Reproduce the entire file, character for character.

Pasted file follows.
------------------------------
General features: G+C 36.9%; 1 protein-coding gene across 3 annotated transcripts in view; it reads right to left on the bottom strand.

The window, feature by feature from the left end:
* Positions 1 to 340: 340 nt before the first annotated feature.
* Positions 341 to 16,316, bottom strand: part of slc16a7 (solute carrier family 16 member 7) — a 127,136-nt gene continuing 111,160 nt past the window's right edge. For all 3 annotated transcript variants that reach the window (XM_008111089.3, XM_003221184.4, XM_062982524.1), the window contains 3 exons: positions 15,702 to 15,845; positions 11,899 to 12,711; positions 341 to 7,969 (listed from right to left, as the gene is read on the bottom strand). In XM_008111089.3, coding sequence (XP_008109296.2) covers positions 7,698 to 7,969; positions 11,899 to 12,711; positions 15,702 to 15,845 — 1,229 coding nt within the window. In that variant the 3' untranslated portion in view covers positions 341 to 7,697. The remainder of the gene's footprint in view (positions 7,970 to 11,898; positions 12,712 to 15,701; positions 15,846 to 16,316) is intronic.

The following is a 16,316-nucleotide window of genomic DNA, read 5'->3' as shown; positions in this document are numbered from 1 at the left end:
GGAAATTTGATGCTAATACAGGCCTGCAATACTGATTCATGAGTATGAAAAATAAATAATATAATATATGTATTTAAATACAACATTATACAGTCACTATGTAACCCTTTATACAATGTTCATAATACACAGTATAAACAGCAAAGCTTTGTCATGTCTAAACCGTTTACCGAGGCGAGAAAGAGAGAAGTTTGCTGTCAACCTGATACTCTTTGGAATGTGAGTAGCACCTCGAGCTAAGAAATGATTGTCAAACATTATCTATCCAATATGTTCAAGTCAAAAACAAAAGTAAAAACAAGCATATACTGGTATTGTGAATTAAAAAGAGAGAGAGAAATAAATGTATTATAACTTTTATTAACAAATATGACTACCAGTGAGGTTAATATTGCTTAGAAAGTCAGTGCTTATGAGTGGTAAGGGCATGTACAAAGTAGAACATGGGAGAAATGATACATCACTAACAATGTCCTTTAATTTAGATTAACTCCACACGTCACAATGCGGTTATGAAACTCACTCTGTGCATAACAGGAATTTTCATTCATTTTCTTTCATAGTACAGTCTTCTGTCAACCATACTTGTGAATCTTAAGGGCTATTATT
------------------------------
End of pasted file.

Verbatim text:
General features: G+C 36.9%; 1 protein-coding gene across 3 annotated transcripts in view; it reads right to left on the bottom strand.

The window, feature by feature from the left end:
* Positions 1 to 340: 340 nt before the first annotated feature.
* Positions 341 to 16,316, bottom strand: part of slc16a7 (solute carrier family 16 member 7) — a 127,136-nt gene continuing 111,160 nt past the window's right edge. For all 3 annotated transcript variants that reach the window (XM_008111089.3, XM_003221184.4, XM_062982524.1), the window contains 3 exons: positions 15,702 to 15,845; positions 11,899 to 12,711; positions 341 to 7,969 (listed from right to left, as the gene is read on the bottom strand). In XM_008111089.3, coding sequence (XP_008109296.2) covers positions 7,698 to 7,969; positions 11,899 to 12,711; positions 15,702 to 15,845 — 1,229 coding nt within the window. In that variant the 3' untranslated portion in view covers positions 341 to 7,697. The remainder of the gene's footprint in view (positions 7,970 to 11,898; positions 12,712 to 15,701; positions 15,846 to 16,316) is intronic.

The following is a 16,316-nucleotide window of genomic DNA, read 5'->3' as shown; positions in this document are numbered from 1 at the left end:
GGAAATTTGATGCTAATACAGGCCTGCAATACTGATTCATGAGTATGAAAAATAAATAATATAATATATGTATTTAAATACAACATTATACAGTCACTATGTAACCCTTTATACAATGTTCATAATACACAGTATAAACAGCAAAGCTTTGTCATGTCTAAACCGTTTACCGAGGCGAGAAAGAGAGAAGTTTGCTGTCAACCTGATACTCTTTGGAATGTGAGTAGCACCTCGAGCTAAGAAATGATTGTCAAACATTATCTATCCAATATGTTCAAGTCAAAAACAAAAGTAAAAACAAGCATATACTGGTATTGTGAATTAAAAAGAGAGAGAGAAATAAATGTATTATAACTTTTATTAACAAATATGACTACCAGTGAGGTTAATATTGCTTAGAAAGTCAGTGCTTATGAGTGGTAAGGGCATGTACAAAGTAGAACATGGGAGAAATGATACATCACTAACAATGTCCTTTAATTTAGATTAACTCCACACGTCACAATGCGGTTATGAAACTCACTCTGTGCATAACAGGAATTTTCATTCATTTTCTTTCATAGTACAGTCTTCTGTCAACCATACTTGTGAATCTTAAGGGCTATTATT